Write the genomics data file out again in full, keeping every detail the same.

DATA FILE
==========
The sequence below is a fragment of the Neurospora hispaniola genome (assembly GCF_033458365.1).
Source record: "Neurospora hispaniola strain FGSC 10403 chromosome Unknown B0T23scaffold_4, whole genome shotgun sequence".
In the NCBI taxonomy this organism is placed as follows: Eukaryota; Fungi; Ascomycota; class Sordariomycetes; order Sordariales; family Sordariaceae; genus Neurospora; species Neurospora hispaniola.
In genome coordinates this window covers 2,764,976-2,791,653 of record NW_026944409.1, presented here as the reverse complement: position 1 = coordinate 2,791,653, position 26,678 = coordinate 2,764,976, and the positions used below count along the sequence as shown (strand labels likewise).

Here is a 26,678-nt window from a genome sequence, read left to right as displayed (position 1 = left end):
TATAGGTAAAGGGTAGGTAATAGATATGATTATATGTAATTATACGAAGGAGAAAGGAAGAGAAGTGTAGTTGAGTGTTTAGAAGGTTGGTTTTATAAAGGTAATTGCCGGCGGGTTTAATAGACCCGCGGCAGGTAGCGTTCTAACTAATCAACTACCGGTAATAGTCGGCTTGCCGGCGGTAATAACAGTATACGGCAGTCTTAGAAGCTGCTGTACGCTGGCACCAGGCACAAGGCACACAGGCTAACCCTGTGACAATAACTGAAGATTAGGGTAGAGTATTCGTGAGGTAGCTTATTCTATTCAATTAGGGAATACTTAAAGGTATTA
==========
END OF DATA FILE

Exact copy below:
The sequence below is a fragment of the Neurospora hispaniola genome (assembly GCF_033458365.1).
Source record: "Neurospora hispaniola strain FGSC 10403 chromosome Unknown B0T23scaffold_4, whole genome shotgun sequence".
In the NCBI taxonomy this organism is placed as follows: Eukaryota; Fungi; Ascomycota; class Sordariomycetes; order Sordariales; family Sordariaceae; genus Neurospora; species Neurospora hispaniola.
In genome coordinates this window covers 2,764,976-2,791,653 of record NW_026944409.1, presented here as the reverse complement: position 1 = coordinate 2,791,653, position 26,678 = coordinate 2,764,976, and the positions used below count along the sequence as shown (strand labels likewise).

Here is a 26,678-nt window from a genome sequence, read left to right as displayed (position 1 = left end):
TATAGGTAAAGGGTAGGTAATAGATATGATTATATGTAATTATACGAAGGAGAAAGGAAGAGAAGTGTAGTTGAGTGTTTAGAAGGTTGGTTTTATAAAGGTAATTGCCGGCGGGTTTAATAGACCCGCGGCAGGTAGCGTTCTAACTAATCAACTACCGGTAATAGTCGGCTTGCCGGCGGTAATAACAGTATACGGCAGTCTTAGAAGCTGCTGTACGCTGGCACCAGGCACAAGGCACACAGGCTAACCCTGTGACAATAACTGAAGATTAGGGTAGAGTATTCGTGAGGTAGCTTATTCTATTCAATTAGGGAATACTTAAAGGTATTA